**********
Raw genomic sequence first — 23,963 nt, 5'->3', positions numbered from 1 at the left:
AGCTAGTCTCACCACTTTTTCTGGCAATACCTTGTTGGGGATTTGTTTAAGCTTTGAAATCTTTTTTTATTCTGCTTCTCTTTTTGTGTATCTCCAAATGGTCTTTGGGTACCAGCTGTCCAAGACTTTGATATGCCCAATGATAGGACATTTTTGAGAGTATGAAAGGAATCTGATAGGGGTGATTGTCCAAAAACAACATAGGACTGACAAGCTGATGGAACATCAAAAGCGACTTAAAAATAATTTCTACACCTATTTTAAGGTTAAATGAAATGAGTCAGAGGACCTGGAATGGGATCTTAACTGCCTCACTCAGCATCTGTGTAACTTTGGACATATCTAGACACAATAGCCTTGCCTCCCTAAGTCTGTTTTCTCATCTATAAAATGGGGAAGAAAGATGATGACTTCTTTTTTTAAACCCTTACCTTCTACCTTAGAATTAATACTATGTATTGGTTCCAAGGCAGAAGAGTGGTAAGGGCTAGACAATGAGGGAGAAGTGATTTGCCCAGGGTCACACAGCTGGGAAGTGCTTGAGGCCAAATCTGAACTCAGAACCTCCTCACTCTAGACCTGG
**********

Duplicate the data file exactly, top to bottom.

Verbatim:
Raw genomic sequence first — 23,963 nt, 5'->3', positions numbered from 1 at the left:
AGCTAGTCTCACCACTTTTTCTGGCAATACCTTGTTGGGGATTTGTTTAAGCTTTGAAATCTTTTTTTATTCTGCTTCTCTTTTTGTGTATCTCCAAATGGTCTTTGGGTACCAGCTGTCCAAGACTTTGATATGCCCAATGATAGGACATTTTTGAGAGTATGAAAGGAATCTGATAGGGGTGATTGTCCAAAAACAACATAGGACTGACAAGCTGATGGAACATCAAAAGCGACTTAAAAATAATTTCTACACCTATTTTAAGGTTAAATGAAATGAGTCAGAGGACCTGGAATGGGATCTTAACTGCCTCACTCAGCATCTGTGTAACTTTGGACATATCTAGACACAATAGCCTTGCCTCCCTAAGTCTGTTTTCTCATCTATAAAATGGGGAAGAAAGATGATGACTTCTTTTTTTAAACCCTTACCTTCTACCTTAGAATTAATACTATGTATTGGTTCCAAGGCAGAAGAGTGGTAAGGGCTAGACAATGAGGGAGAAGTGATTTGCCCAGGGTCACACAGCTGGGAAGTGCTTGAGGCCAAATCTGAACTCAGAACCTCCTCACTCTAGACCTGG